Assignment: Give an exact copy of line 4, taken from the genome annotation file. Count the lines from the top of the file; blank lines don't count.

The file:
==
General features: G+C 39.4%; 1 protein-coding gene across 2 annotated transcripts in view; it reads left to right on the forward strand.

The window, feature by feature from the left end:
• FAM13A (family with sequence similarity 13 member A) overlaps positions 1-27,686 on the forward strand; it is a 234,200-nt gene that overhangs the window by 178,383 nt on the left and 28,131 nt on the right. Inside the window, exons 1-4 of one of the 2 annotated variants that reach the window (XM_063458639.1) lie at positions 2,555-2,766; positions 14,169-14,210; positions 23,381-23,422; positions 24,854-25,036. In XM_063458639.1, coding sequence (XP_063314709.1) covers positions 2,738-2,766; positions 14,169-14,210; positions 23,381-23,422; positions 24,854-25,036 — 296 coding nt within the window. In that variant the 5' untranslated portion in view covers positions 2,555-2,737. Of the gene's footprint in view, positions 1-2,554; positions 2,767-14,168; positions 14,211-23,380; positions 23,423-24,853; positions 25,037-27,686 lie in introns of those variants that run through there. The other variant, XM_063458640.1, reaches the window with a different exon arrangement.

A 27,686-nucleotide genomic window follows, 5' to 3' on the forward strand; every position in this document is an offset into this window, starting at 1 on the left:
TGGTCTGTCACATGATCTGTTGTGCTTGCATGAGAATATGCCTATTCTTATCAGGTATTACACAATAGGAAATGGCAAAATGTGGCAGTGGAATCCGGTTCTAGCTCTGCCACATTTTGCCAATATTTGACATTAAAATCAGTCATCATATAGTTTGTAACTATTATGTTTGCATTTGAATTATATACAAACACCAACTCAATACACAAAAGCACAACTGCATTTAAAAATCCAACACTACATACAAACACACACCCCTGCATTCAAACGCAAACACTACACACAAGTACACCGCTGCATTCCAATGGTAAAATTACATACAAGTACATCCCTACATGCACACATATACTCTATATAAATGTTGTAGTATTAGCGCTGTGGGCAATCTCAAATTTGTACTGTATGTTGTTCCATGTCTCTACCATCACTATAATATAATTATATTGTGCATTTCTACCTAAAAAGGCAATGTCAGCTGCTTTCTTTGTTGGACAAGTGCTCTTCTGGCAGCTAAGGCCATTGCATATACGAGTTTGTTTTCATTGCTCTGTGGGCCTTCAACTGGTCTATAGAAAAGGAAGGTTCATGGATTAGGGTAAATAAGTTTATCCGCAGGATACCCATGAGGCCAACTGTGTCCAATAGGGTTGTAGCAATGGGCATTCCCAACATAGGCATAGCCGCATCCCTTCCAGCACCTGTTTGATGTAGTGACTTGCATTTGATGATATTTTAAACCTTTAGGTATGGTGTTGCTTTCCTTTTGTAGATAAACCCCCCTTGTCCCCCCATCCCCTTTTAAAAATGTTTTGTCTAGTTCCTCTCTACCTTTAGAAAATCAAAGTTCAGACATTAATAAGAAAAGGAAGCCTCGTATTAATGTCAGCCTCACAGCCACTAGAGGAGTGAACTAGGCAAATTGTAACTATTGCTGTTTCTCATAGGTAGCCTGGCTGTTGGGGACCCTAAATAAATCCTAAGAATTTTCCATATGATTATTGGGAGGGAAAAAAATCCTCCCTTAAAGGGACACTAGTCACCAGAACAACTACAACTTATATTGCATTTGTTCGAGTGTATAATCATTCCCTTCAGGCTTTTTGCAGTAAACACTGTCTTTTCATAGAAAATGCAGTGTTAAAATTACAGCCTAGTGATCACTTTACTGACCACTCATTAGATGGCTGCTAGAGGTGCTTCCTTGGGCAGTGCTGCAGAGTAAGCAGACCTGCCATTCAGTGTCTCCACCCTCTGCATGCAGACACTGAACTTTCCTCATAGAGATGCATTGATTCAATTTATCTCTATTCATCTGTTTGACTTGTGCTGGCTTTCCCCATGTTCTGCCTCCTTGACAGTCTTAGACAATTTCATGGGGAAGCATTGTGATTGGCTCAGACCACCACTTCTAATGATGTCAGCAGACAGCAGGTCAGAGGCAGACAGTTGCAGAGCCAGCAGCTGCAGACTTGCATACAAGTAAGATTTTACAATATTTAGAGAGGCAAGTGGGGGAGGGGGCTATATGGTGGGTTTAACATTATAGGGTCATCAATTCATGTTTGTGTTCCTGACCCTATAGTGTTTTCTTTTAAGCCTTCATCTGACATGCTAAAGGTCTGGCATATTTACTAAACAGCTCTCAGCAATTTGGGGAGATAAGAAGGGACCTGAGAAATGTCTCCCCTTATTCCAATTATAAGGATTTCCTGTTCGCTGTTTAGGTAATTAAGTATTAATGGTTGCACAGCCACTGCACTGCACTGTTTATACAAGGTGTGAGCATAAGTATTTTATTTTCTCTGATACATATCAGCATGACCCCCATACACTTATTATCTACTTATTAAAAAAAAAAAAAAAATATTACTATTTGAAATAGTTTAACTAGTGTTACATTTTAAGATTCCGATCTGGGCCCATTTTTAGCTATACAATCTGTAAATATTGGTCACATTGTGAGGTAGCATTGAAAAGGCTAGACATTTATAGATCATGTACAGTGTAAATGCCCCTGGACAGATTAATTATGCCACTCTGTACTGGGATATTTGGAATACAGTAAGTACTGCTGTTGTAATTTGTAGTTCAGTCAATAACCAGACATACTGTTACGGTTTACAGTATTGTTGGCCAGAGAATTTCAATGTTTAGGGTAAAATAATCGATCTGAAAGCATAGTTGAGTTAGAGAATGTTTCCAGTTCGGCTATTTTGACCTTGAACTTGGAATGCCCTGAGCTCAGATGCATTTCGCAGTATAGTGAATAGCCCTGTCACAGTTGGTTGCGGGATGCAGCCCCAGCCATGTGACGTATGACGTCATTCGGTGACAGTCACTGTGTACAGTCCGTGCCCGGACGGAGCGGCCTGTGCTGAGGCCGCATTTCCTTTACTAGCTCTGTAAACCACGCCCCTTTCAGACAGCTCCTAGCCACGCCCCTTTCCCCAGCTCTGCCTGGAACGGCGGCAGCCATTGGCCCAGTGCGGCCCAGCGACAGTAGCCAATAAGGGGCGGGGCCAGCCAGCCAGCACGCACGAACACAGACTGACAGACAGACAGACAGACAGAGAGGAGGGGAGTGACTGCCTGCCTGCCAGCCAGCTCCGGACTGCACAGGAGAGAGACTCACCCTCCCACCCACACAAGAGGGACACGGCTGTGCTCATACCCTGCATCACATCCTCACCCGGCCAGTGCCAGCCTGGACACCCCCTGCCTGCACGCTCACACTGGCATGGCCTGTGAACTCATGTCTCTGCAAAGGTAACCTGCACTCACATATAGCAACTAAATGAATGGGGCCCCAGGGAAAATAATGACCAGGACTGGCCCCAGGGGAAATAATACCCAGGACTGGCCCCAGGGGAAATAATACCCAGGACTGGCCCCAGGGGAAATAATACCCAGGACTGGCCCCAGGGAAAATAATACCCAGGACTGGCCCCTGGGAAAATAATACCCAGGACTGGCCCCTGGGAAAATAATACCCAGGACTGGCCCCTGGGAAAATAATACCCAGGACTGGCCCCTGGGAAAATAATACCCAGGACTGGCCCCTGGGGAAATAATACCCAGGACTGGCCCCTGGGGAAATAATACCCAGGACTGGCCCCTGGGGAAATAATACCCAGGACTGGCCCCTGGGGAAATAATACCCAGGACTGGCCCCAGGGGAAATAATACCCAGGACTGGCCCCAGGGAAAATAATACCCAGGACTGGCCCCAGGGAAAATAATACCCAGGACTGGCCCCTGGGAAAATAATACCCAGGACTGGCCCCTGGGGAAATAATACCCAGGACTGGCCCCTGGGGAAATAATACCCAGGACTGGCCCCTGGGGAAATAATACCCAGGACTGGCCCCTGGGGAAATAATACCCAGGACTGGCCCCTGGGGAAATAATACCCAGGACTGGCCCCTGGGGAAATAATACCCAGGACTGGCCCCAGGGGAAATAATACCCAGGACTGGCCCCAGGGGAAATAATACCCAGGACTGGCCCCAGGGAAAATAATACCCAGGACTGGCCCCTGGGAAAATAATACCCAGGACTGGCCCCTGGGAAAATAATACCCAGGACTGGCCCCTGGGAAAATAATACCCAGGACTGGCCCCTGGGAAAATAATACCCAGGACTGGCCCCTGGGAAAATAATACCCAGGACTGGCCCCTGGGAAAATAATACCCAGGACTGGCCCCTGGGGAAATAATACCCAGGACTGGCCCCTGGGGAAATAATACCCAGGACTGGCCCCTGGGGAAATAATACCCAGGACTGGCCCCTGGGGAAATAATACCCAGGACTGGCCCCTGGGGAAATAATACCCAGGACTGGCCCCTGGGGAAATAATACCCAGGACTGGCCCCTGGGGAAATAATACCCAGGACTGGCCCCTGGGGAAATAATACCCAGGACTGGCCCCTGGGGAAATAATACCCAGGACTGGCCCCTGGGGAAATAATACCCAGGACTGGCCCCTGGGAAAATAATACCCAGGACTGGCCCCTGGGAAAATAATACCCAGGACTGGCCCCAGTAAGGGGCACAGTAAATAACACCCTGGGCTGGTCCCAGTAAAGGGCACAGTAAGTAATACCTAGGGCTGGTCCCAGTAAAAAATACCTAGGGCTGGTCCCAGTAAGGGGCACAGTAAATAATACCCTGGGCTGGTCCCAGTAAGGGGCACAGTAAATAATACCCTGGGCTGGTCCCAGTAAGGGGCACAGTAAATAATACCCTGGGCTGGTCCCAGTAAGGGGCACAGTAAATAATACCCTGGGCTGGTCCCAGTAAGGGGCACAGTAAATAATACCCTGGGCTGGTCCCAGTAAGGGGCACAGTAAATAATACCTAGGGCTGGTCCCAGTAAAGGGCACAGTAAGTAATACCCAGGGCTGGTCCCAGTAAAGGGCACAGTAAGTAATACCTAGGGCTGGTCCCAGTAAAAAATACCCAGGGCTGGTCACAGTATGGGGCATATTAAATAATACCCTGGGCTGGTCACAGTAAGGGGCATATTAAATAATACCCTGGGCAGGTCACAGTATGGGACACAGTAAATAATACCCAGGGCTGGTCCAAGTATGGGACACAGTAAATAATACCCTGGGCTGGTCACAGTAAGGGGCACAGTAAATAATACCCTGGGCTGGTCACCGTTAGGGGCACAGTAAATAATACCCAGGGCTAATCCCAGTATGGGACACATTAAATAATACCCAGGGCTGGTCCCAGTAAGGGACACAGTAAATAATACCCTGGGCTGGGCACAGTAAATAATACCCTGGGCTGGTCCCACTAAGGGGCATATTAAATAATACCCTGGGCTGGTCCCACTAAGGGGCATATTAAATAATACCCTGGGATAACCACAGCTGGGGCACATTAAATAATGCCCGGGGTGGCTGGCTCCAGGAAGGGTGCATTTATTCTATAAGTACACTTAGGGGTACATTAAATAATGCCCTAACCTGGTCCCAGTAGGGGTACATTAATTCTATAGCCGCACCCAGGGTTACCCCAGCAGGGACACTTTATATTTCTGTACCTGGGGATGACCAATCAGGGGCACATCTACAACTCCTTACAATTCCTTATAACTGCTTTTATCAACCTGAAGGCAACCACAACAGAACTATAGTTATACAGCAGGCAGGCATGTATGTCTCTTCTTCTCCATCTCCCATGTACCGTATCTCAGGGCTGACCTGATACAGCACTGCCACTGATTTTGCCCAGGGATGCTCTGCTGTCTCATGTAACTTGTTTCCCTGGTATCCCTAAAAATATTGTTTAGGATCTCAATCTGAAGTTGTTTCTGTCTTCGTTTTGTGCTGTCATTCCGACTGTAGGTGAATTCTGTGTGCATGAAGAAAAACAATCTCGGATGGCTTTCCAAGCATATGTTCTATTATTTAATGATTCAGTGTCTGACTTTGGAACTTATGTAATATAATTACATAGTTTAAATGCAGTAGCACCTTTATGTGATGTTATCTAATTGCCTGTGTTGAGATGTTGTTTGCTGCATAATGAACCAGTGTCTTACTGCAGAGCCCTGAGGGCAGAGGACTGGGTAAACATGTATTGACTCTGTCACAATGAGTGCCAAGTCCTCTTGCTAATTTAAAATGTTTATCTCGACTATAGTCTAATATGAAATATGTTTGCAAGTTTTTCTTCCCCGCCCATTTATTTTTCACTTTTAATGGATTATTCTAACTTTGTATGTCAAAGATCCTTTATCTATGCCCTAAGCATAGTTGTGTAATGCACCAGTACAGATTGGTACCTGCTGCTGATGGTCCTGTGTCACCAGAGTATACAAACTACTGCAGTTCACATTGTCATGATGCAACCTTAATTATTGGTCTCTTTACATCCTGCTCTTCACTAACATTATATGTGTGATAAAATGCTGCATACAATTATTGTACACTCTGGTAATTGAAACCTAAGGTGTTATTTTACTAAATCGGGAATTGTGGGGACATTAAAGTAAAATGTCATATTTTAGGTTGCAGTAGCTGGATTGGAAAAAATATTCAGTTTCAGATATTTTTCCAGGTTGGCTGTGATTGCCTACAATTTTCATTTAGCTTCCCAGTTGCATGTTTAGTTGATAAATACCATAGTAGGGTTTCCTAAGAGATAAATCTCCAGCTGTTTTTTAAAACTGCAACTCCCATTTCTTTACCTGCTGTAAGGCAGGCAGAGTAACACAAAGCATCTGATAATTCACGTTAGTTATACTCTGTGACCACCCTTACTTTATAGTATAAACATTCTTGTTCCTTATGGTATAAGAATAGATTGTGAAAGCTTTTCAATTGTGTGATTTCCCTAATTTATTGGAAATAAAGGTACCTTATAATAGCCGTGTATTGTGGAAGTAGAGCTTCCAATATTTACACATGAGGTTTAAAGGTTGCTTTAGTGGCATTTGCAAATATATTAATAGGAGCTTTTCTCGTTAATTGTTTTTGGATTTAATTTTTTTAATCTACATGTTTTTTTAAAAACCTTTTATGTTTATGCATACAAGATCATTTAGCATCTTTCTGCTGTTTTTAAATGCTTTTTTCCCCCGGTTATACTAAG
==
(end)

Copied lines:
A 27,686-nucleotide genomic window follows, 5' to 3' on the forward strand; every position in this document is an offset into this window, starting at 1 on the left: